Today (April 30) is the birthday of Carl Friedrich Gauss (1777-1855), a German mathematician, considered by some to be the greatest mathematician in history. Gauss influenced many fields, including number theory, algebra, differential geometry, geophysics, electrostatics, astronomy, and optics.
Gauss was born to poor working-class parents in Brunswick, Germany. His mother, who was illiterate, never recorded his birthday, remembering only that he had been born on a Wednesday, eight days before the Feast of the Ascension. To solve the puzzle of his birthdate, Gauss had to derive methods to compute a date in past and future years.
Gauss’ genius was evident at an early age, and there are several anecdotes about his precocity. According to one legend, at age 3 he corrected, in his head, an error his father had made while calculating finances. According to another famous story, one of his primary school teachers gave him the task of adding the numbers 1 to 100, as a punishment for misbehavior. The teacher was astonished when Gauss produced the answer a few seconds later. Gauss realized that he could add the numbers as pairs from opposite ends of the list (1+100, 2+99, 3+98, etc.), and that each of these pairs equals 101. Since there are 50 of these pairs, the addition of all numbers from 1 to 100 must equal 50 x 101 or 5,050.
Some of Gauss’ contributions:
- He proved the fundamental theorem of algebra, which states that every polynomial has a root of the form a+bi. (Although his proof had a gap that was filled in 1920 by Alexander Ostrowski.)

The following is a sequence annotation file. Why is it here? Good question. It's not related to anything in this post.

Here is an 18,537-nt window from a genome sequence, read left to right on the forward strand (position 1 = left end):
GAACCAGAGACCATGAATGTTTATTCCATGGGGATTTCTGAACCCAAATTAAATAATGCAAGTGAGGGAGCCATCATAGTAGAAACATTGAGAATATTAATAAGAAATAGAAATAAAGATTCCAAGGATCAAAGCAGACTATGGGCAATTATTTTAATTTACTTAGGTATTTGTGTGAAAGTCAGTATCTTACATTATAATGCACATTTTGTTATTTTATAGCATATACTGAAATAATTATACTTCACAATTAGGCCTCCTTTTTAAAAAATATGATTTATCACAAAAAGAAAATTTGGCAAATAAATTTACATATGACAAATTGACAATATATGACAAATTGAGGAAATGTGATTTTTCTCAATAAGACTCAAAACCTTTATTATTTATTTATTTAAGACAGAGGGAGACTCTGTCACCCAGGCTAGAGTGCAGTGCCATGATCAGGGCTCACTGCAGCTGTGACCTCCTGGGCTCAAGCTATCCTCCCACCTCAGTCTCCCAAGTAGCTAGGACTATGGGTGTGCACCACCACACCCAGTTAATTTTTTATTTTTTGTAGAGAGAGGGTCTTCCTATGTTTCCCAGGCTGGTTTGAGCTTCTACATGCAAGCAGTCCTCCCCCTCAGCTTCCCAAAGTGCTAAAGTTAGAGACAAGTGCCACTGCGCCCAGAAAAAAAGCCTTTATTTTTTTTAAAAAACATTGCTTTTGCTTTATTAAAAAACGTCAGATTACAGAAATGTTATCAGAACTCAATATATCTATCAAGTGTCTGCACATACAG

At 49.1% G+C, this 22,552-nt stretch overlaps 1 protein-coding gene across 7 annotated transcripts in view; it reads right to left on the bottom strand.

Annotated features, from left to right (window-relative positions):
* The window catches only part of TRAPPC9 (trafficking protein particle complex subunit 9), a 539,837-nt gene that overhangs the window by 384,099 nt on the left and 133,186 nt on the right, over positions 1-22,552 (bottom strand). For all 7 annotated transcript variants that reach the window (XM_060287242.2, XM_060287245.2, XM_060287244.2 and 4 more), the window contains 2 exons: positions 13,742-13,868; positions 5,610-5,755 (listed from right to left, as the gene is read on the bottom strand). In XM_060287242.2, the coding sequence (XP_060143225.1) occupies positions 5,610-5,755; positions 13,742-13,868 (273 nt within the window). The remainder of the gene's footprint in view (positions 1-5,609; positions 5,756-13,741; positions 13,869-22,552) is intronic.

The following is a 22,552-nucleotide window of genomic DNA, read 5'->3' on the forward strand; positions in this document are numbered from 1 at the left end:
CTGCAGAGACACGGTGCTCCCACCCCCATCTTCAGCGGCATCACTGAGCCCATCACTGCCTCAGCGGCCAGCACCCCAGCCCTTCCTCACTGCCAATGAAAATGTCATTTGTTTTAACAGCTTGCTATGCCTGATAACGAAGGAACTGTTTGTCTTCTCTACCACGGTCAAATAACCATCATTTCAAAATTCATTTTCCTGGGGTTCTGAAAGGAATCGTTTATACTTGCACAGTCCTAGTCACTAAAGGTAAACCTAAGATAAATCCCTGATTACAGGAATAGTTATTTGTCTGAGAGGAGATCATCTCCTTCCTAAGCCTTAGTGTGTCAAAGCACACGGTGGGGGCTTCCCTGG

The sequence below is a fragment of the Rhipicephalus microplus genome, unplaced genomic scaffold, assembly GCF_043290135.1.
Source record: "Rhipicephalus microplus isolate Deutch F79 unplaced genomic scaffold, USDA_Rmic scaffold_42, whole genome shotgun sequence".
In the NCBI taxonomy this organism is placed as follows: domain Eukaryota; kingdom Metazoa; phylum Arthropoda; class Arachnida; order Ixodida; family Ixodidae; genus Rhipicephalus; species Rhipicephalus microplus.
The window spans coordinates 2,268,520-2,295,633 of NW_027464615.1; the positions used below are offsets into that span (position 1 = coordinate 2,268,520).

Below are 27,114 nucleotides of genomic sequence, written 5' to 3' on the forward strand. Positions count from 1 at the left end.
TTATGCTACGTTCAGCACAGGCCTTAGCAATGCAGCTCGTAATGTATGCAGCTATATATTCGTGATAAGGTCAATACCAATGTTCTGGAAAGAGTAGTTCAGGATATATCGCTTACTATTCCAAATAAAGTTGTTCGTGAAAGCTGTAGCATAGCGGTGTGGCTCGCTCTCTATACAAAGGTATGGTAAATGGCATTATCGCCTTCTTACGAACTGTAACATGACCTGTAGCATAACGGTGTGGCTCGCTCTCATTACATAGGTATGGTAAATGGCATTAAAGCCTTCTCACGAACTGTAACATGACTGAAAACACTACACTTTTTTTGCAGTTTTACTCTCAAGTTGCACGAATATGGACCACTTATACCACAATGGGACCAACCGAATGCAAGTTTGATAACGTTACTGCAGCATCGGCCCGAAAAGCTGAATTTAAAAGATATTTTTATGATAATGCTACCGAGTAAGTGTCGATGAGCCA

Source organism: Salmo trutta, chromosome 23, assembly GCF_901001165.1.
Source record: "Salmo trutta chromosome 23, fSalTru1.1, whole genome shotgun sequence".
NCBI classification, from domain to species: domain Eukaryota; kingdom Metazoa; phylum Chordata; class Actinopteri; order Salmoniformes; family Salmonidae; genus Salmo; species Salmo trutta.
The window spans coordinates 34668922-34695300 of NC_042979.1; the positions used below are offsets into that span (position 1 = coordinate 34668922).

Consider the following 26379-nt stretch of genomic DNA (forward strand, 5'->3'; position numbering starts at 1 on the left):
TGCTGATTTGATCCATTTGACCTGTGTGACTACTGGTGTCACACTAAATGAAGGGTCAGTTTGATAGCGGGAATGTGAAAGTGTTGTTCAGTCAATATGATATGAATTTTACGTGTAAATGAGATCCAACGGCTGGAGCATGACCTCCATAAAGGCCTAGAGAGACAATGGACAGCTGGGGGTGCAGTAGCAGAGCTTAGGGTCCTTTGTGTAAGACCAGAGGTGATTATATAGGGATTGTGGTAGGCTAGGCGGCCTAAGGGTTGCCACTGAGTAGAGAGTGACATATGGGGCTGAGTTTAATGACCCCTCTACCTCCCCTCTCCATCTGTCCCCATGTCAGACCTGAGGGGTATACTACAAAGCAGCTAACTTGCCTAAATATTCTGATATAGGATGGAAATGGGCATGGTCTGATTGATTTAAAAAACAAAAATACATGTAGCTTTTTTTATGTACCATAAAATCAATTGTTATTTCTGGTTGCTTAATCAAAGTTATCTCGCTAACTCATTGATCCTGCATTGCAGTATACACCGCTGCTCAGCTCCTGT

- In 1801, he proved the fundamental theorem of arithmetic, which states that every natural number can be represented as the product of primes in only one way.
- At age 24 (in 1801), Gauss published Disquisitiones Arithmeticae, considered one of the most brilliant achievements in mathematics. In this publication, Gauss systematized the study of number theory (properties of the integers), proved that every number is the sum of at most three triangular numbers, and developed the algebra of congruences.
- Also in 1801, G Piazzi, an Italian astronomer, discovered Ceres, a dwarf planet. Piazzi had only been able to observe 9 degrees of its orbit before it disappeared behind the Sun. When Ceres was rediscovered later that year, it was almost exactly where Gauss had predicted. Gauss made the prediction based on his least squares method of approximation. Gauss published a theory of the motion of planetoids disturbed by large planets in 1809. His work was such an improvement over the cumbersome mathematics of 18th century orbital prediction that his work remains a cornerstone of astronomical computation.
Things named in honor of Gauss include:
- Degaussing, the process of eliminating a magnetic field
- The CGS unit for magnetic field was named gauss
- The crater Gauss on the Moon
- Asteroid 1001 Gaussia
- The ship Gauss, used in the Gauss expedition to the Antarctic
- Gaussberg, an extinct volcano discovered by the above mentioned expedition
- Gauss Tower, an observation tower in Dransfeld, Germany
Carl Friedrich Gauss. Wikipedia. Retrieved April 30, 2013, from http://en.wikipedia.org/wiki/Carl_Friedrich_Gauss
Gauss, Karl Friedrich. Scienceworld.Wolfram.com. Retrieved April 30, 2013, from http://scienceworld.wolfram.com/biography/Gauss.html
Johann Carl Friedrich Gauss. Retrieved April 30, 2013, from http://www-groups.dcs.st-and.ac.uk/history/Biographies/Gauss.html